Fixed income prices are drifting lower in knee-jerk response to firming optimism over global demand minus the United States. Stocks and non-safe haven currencies continue to outshine as investors look for better returns than those available in the aftermath of a bond market rally that sent yields to near-record lows as investors worried about economic health. Presently an AOK signal from activity outside of the U.S. doesn't seem sufficient to cause a global rate rethink.


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Japanese bonds - Prime Minister Naoto Kan asked the Bank of Japan to aid with his battle against rising joblessness, which on Friday rose to a seven-month high. Investors bought bonds today driving yields to a seven-year low at the 10-year maturity as investors predict the government will attempt to persuade the Bank of Japan to find alternative means to promoting the virtually free cost of money to borrowers in Japan. The September JGB future rose by seven ticks to 141.91 to yield 1.035%.

Regional activity was actually positive with the MSCI Asia Pacific index of stocks rising 1.1% earlier, while investors were buoyed by the recent healthy state of the Chinese economy. 

Australian bills - While China's manufacturing PMI eased to a still expansionary 51.2 in July, the pace of Australian expansion grew to 54.4 at the same time from 52.9 in June. The domestic economy continues to piggy-back off the health of its number one customer in Beijing and doesn't support the view that the global economy is deteriorating. Bill prices were mixed and if anything edged a basis point lower while government bond prices rose following the weaker environment for bonds created by the weaker than forecast U.S. GDP report released after Australia had finished trading last week. The yield on the 10-year eased two basis points to 5.165%.

Eurodollar futures - Despite the clear slowing in U.S. economic activity, investors appear reticent to chase yields lower in light of healthier activity elsewhere. Front end Eurodollar futures are a tad firmer price-wise although deferred expirations are lower by a couple of points. But an expansion of risk appetite back into the equities arena on a worldwide basis including the U.S. is causing investors to think carefully before making fresh purchases of U.S. notes. The yield on the 10-year has risen by three basis points ahead of domestic manufacturing PMI data and stands at 2.94%. It will be of interest to see how investors translate the number given the fact that it will likely represent a twelfth consecutive expansion for U.S. manufacturing activity amid all the talk of a slowdown.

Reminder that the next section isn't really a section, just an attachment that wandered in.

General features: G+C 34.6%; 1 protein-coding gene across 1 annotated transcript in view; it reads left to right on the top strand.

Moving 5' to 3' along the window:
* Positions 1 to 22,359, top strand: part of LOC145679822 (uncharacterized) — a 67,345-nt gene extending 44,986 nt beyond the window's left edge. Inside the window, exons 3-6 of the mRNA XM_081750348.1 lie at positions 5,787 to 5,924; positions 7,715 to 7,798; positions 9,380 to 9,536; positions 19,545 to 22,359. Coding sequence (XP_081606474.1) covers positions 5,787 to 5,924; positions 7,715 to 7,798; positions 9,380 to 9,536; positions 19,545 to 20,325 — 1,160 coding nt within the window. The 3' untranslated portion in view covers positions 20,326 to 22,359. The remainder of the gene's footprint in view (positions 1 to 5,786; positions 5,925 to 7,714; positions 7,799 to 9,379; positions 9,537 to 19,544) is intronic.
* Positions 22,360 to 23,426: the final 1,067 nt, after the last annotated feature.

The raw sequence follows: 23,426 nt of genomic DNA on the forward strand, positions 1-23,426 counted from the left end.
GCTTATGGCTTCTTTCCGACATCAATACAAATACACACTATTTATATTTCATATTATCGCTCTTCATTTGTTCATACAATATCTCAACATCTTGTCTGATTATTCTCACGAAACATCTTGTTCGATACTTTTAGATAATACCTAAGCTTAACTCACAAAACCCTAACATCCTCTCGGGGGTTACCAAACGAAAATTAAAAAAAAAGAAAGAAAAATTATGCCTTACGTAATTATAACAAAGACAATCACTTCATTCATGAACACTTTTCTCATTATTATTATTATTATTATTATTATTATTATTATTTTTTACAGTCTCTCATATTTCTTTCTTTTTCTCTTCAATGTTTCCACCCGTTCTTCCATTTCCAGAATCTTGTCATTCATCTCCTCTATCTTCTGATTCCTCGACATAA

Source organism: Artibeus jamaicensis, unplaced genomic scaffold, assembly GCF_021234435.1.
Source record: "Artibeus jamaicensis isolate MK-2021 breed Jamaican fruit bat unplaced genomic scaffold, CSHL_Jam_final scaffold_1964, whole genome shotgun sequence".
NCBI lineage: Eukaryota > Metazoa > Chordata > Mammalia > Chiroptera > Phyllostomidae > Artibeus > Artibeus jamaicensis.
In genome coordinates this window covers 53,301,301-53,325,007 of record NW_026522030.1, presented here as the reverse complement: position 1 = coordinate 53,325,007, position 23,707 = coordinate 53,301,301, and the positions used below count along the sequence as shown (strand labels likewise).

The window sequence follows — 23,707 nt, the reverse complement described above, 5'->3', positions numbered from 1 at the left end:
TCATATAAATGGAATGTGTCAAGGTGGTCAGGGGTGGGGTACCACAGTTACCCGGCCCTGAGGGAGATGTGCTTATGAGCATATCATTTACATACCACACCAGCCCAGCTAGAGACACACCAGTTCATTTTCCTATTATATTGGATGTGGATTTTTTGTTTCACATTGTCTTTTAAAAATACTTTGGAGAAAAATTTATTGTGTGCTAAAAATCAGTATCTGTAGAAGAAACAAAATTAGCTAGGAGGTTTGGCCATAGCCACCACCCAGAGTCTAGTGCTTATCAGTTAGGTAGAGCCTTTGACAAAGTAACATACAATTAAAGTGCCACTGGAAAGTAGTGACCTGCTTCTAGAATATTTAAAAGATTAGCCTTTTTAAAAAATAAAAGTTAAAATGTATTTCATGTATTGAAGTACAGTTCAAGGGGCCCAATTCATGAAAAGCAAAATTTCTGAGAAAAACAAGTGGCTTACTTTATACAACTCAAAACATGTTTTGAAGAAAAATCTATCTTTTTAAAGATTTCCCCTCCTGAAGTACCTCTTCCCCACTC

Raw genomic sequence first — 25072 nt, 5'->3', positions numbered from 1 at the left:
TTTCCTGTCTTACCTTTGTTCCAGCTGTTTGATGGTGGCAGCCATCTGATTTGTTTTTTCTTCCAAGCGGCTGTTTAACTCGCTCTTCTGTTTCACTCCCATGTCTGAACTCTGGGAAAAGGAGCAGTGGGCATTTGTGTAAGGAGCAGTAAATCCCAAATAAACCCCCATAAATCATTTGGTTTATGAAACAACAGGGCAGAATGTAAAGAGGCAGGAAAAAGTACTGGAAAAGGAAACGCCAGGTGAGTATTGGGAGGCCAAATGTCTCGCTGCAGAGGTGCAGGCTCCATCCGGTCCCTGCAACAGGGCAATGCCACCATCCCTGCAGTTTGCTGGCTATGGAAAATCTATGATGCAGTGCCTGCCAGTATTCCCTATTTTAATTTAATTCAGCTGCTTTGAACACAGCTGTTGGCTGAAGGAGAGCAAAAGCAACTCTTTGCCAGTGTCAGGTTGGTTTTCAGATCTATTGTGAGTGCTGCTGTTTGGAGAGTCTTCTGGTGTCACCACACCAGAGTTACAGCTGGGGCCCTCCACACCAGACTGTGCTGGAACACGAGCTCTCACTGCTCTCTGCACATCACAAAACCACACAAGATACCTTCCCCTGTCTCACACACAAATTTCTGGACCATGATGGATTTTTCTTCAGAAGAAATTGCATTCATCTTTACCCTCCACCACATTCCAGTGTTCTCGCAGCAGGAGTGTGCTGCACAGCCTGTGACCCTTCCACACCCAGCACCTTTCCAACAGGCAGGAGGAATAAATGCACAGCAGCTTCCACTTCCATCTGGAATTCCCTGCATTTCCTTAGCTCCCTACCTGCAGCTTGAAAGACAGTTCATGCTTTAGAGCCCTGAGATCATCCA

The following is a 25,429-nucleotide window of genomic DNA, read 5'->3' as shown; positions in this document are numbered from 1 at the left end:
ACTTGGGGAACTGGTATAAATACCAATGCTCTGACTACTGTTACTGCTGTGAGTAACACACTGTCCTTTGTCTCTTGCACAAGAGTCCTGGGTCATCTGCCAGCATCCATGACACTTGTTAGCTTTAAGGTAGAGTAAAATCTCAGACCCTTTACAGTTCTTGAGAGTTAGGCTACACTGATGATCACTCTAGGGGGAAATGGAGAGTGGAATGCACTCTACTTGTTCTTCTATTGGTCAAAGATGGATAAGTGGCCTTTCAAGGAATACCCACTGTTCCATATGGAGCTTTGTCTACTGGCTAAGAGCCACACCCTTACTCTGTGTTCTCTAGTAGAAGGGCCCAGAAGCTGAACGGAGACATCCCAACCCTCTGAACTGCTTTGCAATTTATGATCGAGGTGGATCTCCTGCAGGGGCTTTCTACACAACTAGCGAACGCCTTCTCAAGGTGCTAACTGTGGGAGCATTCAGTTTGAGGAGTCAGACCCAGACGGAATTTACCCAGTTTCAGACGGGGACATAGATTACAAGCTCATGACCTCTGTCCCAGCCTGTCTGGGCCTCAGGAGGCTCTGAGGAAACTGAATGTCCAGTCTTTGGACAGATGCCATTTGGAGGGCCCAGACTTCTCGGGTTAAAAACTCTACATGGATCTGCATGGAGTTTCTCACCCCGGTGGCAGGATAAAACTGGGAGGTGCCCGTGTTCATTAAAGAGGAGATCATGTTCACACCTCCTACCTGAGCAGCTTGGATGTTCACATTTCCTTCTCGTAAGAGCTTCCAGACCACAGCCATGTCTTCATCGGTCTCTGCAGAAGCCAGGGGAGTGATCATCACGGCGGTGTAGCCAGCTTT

British gilts - The pound did all of the legwork today following another strong performance by UK Plc. The still strong manufacturing expansion reading came in at 57.3 and although representing a slip on June the data depicts an overall health pace of growth that's arguably on just coming off the boil. And while there is little in any recent data to suggest the central bank is thinking of lifting a finger, yields shifted up by a couple of basis points across the curve. September gilt futures dropped 19 ticks to 121.32 to yield three basis points higher at 3.35%. Short sterling futures dipped also to imply firmer yields along the strip.

European bond markets -Euribor futures eased by one point as wholesale cash prices rose by a smidgeon. The Eurozone manufacturing PMI data also helped buoy economic confidence sending September bund prices scurrying to a 36 tick loss where the contract stood at 128.19 with a yield of 2.70%. The data improved upon both the forecast and the June reading giving investors cause to scratch their heads about the curious health of the core manufacturing sector. European stocks were driven around 2% firmer by healthy bank earnings. While core European bond prices fell those of peripheral nations whose spreads spent the spring and summer widening against Germany continued their move back in line today.

Canadian bills - Canada is having a day off.

Andrew Wilkinson
Senior Market Analyst       

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